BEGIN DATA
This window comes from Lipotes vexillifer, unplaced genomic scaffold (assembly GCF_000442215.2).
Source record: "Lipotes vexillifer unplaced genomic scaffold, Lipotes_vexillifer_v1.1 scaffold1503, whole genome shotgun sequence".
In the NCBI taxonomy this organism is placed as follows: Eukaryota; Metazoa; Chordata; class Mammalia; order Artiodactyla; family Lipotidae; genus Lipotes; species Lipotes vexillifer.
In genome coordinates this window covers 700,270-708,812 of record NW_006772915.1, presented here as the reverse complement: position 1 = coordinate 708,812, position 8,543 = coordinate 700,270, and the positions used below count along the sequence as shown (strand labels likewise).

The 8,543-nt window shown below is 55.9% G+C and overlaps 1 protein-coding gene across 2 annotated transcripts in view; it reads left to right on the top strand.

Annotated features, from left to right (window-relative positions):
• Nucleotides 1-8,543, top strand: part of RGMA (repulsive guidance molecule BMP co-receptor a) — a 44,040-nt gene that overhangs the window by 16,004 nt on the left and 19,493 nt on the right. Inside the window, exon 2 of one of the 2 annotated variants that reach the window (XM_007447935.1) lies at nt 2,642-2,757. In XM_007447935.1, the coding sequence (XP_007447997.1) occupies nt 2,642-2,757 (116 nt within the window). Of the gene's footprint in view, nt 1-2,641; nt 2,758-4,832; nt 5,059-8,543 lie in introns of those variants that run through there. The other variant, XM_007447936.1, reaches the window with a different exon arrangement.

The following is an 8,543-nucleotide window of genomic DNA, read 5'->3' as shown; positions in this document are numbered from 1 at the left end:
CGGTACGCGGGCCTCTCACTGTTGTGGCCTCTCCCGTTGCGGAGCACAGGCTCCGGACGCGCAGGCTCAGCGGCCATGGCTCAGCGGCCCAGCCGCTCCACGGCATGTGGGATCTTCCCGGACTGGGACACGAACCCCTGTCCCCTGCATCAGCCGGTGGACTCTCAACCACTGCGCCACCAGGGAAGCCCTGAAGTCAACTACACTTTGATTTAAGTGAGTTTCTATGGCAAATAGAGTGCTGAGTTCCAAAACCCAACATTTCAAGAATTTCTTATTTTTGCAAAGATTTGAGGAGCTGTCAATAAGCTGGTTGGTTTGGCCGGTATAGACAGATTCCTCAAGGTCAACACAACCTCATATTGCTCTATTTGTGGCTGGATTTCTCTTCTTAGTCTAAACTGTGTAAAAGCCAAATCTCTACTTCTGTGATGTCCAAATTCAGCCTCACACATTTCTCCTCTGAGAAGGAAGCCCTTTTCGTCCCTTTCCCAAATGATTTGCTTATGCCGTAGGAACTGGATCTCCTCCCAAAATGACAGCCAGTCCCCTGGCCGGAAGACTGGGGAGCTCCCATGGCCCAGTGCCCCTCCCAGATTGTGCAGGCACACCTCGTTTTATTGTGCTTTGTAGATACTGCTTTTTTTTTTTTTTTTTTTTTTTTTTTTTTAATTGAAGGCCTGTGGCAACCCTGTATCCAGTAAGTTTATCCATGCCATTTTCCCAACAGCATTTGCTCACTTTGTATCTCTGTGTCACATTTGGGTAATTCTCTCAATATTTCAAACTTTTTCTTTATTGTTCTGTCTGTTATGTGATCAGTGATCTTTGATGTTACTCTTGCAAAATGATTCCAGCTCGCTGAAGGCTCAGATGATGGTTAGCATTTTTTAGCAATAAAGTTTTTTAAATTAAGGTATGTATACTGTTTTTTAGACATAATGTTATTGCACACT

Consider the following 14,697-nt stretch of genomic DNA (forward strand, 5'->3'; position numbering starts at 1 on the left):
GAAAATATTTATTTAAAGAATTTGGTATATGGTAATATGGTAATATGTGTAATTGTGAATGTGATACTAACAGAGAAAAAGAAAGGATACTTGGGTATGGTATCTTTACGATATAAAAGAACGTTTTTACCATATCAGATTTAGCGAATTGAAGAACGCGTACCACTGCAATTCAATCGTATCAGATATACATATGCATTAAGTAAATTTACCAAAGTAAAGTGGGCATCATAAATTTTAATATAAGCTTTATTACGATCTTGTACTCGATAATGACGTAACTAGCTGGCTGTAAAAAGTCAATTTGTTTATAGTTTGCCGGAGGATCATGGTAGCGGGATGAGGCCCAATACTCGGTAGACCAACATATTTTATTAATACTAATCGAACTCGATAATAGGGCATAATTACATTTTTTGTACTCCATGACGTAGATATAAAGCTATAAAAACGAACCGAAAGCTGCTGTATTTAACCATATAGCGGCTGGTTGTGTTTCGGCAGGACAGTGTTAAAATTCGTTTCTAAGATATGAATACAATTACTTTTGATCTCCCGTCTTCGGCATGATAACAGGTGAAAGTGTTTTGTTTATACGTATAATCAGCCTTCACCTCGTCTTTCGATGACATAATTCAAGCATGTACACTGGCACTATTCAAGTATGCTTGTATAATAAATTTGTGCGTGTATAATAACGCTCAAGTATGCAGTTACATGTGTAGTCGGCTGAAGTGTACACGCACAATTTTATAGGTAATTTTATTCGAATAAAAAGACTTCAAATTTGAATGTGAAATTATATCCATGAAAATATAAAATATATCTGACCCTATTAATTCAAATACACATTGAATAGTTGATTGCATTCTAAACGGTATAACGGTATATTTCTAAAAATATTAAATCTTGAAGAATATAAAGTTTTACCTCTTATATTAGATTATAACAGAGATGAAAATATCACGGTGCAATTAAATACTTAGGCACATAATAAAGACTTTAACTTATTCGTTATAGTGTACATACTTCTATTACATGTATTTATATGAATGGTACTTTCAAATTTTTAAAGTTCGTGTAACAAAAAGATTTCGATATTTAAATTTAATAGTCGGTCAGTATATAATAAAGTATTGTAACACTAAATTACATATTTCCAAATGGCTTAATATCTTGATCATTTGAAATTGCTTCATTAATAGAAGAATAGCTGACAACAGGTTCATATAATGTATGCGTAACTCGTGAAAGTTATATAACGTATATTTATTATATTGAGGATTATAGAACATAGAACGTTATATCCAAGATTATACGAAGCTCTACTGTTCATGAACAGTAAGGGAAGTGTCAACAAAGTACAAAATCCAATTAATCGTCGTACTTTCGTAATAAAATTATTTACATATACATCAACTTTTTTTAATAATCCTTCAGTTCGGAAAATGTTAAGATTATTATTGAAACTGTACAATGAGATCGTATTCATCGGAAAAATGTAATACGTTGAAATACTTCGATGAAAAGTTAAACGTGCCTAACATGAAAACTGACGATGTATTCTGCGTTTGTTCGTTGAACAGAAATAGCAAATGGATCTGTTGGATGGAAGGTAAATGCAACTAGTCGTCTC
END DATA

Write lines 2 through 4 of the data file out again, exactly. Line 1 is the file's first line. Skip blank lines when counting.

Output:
Source record: "Lipotes vexillifer unplaced genomic scaffold, Lipotes_vexillifer_v1.1 scaffold1503, whole genome shotgun sequence".
In the NCBI taxonomy this organism is placed as follows: Eukaryota; Metazoa; Chordata; class Mammalia; order Artiodactyla; family Lipotidae; genus Lipotes; species Lipotes vexillifer.
In genome coordinates this window covers 700,270-708,812 of record NW_006772915.1, presented here as the reverse complement: position 1 = coordinate 708,812, position 8,543 = coordinate 700,270, and the positions used below count along the sequence as shown (strand labels likewise).